WE HAD a conversation in The Echo office this week that went something like this...
"What do people care more about, koalas or gas?"
The two big issues vying for front page space this week were the Council's Koala Plan of Management and the big Lock the Gate rally and Rock the Gate concert being held in Lismore on Saturday.
Liina Flynn voted for koalas. Jennie Dell said CSG.
These two issues have generated more letters to the editor in the past six months than anything else, by a long way.
The pro-koala plan lobby argues the koala is an iconic, endangered species and we must do whatever we can to improve their habitat to ensure its survival in the region. The anti-koala plan lobby argues it is a further unnecessary intrusion by local government into their lives.
The council's decision to push ahead with a Koala Plan of Management has split some sections of the community, and with the possibility of a rescission motion being launched, it may not be the end of the arguments or the letters.
On the other hand, the anti-CSG movement seems to have brought divergent groups within the community together.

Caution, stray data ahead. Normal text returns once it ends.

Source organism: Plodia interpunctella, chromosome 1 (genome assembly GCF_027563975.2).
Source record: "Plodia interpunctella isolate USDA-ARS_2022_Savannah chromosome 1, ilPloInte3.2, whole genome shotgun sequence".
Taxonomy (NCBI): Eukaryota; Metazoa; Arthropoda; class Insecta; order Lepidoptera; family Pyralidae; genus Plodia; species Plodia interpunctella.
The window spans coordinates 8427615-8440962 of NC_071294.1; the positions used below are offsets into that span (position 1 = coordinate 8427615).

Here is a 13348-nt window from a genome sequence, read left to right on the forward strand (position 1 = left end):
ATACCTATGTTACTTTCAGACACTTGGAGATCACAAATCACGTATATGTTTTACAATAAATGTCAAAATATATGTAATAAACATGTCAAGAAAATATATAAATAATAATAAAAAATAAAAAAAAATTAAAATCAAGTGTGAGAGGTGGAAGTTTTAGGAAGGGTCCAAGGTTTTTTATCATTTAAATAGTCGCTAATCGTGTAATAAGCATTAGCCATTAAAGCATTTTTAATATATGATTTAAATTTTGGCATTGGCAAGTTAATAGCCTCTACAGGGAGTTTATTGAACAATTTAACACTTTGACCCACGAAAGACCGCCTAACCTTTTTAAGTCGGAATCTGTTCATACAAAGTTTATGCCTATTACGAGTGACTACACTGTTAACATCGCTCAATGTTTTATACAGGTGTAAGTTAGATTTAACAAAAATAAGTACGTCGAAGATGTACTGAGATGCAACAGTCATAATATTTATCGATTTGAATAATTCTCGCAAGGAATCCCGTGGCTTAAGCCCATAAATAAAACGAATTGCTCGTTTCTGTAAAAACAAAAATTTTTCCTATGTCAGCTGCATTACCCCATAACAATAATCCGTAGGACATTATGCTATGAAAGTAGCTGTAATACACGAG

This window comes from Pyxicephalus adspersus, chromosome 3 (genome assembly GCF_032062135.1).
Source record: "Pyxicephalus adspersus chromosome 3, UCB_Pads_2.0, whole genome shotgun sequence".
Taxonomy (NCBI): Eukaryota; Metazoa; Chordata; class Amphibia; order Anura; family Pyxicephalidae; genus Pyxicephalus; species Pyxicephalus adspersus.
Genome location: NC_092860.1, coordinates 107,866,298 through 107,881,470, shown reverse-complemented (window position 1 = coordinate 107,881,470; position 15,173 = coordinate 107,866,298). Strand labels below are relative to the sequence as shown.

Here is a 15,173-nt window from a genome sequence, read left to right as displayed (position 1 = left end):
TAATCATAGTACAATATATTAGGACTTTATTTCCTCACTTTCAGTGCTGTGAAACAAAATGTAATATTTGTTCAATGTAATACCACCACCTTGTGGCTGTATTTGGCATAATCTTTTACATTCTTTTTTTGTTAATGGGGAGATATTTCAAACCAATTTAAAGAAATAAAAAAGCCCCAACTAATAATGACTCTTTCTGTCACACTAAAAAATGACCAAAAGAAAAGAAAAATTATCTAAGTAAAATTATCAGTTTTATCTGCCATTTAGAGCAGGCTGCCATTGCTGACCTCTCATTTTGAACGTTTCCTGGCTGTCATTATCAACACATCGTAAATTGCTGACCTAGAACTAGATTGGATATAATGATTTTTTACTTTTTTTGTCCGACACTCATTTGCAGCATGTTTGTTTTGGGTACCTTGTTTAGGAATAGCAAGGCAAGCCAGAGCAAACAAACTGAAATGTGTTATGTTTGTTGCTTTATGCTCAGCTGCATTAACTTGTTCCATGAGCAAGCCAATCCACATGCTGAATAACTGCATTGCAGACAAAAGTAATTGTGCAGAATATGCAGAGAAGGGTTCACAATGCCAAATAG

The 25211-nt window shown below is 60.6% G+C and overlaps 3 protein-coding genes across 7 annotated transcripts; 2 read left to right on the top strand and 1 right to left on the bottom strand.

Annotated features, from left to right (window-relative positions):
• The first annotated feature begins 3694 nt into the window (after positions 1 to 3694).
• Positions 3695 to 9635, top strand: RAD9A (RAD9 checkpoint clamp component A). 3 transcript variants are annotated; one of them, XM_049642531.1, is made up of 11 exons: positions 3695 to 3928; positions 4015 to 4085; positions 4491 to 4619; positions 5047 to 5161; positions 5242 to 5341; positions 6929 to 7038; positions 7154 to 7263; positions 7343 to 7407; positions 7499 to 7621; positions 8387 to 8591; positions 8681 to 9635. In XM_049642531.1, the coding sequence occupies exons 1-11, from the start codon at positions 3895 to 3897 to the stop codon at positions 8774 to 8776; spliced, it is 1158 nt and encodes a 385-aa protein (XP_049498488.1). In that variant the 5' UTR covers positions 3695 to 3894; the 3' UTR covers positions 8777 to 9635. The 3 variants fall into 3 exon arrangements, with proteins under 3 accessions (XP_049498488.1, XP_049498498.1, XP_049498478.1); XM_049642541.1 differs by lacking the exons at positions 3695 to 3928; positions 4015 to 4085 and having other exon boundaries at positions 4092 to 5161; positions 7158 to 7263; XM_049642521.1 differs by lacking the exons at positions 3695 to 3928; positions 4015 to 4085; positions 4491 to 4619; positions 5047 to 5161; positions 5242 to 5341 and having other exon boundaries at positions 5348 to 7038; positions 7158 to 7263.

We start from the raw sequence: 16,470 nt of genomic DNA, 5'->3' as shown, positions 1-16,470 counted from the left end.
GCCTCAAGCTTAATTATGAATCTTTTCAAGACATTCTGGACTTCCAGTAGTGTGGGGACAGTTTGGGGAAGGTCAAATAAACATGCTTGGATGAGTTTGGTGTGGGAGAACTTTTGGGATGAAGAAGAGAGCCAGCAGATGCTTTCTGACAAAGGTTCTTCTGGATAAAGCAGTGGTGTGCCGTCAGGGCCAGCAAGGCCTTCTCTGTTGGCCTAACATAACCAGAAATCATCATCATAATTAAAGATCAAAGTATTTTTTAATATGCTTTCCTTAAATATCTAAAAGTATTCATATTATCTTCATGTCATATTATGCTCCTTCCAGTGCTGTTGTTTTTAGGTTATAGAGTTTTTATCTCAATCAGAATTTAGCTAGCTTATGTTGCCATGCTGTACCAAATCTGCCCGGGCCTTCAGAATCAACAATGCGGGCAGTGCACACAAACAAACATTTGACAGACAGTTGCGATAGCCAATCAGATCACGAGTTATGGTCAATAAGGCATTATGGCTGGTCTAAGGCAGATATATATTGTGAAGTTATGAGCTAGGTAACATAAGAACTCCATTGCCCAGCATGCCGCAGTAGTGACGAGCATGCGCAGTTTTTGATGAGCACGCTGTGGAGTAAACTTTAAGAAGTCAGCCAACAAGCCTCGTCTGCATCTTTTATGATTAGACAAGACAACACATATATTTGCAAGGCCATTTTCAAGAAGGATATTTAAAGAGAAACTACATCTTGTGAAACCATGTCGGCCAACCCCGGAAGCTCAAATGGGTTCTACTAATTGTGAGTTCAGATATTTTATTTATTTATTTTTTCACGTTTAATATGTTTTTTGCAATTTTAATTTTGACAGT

The Channon and Keerong residents' poll and symbolic protest last month seems to have started a wave of similar polls.
There was another meeting this week at Modanville where 301 out of 311 people voted to declare their roads CSG free. (Eight were undecided, two opposed.) Neighbours are getting out and talking to each other and the results keep coming back the same; more than 95% of people surveyed don't want CSG in the region.
"It's about white people fighting for land rights," Jennie says.
"But we have CSG on the front nearly every week," I say, playing devil's advocate.
"But this is the issue of the day. It's what everybody is talking about," says S Sorrensen.
And he's right.
The same groups who oppose the Council's 'intrusion' via the Koala Plan of Management are demanding their rights as landholders not to be ridden roughshod over by mining companies.
They are lining up arm in arm (sometimes reluctantly) with environment groups.
Lismore loves a good protest and this is shaping up to be a big one.
(Organisers have bandied about the figure of 5000 people expected, but this is pure speculation.)
Regardless of the number that takes to the streets on Saturday morning, it is the things that unite us that define us as a community.
We have split the front page this week. Mining companies won't split this community.